The Role of Surface Nonuniformity in Controlling the Initiation of a Galvanic Replacement Reaction

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Abstract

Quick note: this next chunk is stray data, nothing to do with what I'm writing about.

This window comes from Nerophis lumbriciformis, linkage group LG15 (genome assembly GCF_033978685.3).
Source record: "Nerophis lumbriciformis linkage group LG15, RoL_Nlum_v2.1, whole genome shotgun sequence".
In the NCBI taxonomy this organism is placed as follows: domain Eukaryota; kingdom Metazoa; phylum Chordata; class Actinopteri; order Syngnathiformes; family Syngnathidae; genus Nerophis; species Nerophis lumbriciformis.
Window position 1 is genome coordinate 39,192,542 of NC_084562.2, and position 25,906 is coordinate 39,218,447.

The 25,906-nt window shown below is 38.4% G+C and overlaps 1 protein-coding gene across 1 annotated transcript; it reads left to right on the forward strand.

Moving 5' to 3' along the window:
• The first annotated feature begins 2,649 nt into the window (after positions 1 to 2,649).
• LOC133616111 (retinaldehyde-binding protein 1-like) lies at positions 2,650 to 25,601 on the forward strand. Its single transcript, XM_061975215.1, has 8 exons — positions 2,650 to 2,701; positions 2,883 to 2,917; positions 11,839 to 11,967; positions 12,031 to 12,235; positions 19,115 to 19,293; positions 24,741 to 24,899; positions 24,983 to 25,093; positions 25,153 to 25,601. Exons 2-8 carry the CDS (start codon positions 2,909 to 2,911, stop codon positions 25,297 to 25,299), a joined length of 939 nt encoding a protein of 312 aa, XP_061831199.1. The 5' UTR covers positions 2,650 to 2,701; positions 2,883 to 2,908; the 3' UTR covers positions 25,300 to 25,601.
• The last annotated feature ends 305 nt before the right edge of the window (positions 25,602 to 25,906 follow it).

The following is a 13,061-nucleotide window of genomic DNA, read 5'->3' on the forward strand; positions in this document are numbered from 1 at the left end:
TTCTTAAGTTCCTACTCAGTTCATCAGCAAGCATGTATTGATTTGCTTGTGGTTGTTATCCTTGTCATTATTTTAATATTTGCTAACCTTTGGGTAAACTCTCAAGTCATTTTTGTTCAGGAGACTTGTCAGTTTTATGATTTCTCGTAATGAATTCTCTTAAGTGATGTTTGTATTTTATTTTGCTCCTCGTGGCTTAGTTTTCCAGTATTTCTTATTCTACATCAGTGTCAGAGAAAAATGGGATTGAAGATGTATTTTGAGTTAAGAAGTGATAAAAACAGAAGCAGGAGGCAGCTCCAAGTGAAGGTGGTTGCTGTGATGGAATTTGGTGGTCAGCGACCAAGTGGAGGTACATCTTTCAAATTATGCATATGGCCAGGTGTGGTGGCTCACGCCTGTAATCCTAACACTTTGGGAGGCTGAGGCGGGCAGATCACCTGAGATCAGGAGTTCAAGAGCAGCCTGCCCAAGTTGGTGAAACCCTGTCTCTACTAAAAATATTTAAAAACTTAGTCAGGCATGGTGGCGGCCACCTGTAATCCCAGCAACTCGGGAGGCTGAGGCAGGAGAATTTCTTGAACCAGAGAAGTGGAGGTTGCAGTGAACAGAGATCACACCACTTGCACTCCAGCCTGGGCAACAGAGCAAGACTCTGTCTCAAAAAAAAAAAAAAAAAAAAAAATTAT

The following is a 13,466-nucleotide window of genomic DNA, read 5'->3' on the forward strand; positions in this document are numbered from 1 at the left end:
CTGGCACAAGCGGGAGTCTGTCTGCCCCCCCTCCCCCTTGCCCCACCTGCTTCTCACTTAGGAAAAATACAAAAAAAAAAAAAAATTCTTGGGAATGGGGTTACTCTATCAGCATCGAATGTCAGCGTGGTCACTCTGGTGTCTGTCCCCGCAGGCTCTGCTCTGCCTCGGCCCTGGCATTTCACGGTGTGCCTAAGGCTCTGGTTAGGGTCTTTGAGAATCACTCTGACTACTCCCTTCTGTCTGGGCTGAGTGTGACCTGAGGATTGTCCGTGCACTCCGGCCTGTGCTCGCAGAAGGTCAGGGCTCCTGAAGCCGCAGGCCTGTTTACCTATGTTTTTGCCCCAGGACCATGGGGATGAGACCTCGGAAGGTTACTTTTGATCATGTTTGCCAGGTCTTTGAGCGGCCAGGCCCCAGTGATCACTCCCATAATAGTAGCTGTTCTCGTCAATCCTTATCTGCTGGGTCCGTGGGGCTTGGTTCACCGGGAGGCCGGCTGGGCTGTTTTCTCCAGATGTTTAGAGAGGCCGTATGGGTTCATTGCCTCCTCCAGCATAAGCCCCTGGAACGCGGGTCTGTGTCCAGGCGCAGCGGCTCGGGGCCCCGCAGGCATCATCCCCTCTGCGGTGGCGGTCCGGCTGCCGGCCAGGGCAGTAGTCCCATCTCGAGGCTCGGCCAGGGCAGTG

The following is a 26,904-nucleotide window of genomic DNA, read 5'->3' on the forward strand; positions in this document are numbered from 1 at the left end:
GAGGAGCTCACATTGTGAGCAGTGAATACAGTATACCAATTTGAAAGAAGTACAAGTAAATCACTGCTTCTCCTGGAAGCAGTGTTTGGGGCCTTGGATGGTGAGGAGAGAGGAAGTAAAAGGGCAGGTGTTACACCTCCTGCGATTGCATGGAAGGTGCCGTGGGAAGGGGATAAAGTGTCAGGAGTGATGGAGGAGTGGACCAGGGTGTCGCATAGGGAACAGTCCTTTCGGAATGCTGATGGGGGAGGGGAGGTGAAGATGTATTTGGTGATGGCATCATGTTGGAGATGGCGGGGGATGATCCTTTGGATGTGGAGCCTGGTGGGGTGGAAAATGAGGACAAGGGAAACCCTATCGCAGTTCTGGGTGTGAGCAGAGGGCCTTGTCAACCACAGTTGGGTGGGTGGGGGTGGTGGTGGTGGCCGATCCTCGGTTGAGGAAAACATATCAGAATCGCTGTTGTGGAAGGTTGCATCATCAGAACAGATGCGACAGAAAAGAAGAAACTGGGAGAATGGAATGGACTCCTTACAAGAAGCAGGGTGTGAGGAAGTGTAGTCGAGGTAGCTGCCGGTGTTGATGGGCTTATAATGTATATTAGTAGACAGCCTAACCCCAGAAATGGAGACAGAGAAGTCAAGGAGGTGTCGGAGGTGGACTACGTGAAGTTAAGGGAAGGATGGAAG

The use of silver nanocrystals—asymmetrically truncated octahedrons and nanobars—characterized by a nonuniform surface as substrates for a galvanic replacement reaction was investigated. As the surfaces of these nanocrystals contain facets with a variety of different areas, shapes, and atomic arrangements, we were able to examine the roles of these parameters in different stages of the galvanic replacement reaction with HAuCl4 (e.g., pitting, hollowing, pit closing, and pore formation), and thus obtain a deeper understanding of the reaction mechanism than is possible with silver nanocubes. We found that the most important of these parameters was the atomic arrangement, that is, whether the surface was capped by a {100} or {111} facet, and that the area and shape of the facet had essentially no effect on the initiation of the reaction. Interestingly, through the reaction with asymmetrically truncated octahedrons, we were also able to demonstrate that even when pitting occurred over a large area, this region would be sealed through a combination of atomic diffusion and deposition during the intermediate stages of the reaction. Consequently, even if pitting occurred across a large percentage of the nanocrystal surface, it was still possible to maintain the morphology of the template throughout the reaction.

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